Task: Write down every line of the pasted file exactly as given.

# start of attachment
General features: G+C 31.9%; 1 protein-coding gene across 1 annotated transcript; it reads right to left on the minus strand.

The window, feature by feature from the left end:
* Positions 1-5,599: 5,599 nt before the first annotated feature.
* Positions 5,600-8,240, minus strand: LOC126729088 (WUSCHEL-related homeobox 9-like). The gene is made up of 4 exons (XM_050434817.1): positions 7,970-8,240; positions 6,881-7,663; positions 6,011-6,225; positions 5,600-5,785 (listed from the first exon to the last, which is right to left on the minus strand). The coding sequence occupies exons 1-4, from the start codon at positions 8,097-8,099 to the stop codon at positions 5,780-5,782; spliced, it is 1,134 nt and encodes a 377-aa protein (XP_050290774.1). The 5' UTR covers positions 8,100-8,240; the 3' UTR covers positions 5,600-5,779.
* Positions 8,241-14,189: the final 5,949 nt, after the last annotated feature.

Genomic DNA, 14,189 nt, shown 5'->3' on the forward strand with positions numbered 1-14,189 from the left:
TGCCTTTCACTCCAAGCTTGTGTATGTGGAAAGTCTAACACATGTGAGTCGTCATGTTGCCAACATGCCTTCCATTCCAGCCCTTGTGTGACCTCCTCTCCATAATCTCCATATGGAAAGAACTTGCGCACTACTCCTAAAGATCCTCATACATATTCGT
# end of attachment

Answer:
General features: G+C 31.9%; 1 protein-coding gene across 1 annotated transcript; it reads right to left on the minus strand.

The window, feature by feature from the left end:
* Positions 1-5,599: 5,599 nt before the first annotated feature.
* Positions 5,600-8,240, minus strand: LOC126729088 (WUSCHEL-related homeobox 9-like). The gene is made up of 4 exons (XM_050434817.1): positions 7,970-8,240; positions 6,881-7,663; positions 6,011-6,225; positions 5,600-5,785 (listed from the first exon to the last, which is right to left on the minus strand). The coding sequence occupies exons 1-4, from the start codon at positions 8,097-8,099 to the stop codon at positions 5,780-5,782; spliced, it is 1,134 nt and encodes a 377-aa protein (XP_050290774.1). The 5' UTR covers positions 8,100-8,240; the 3' UTR covers positions 5,600-5,779.
* Positions 8,241-14,189: the final 5,949 nt, after the last annotated feature.

Genomic DNA, 14,189 nt, shown 5'->3' on the forward strand with positions numbered 1-14,189 from the left:
TGCCTTTCACTCCAAGCTTGTGTATGTGGAAAGTCTAACACATGTGAGTCGTCATGTTGCCAACATGCCTTCCATTCCAGCCCTTGTGTGACCTCCTCTCCATAATCTCCATATGGAAAGAACTTGCGCACTACTCCTAAAGATCCTCATACATATTCGT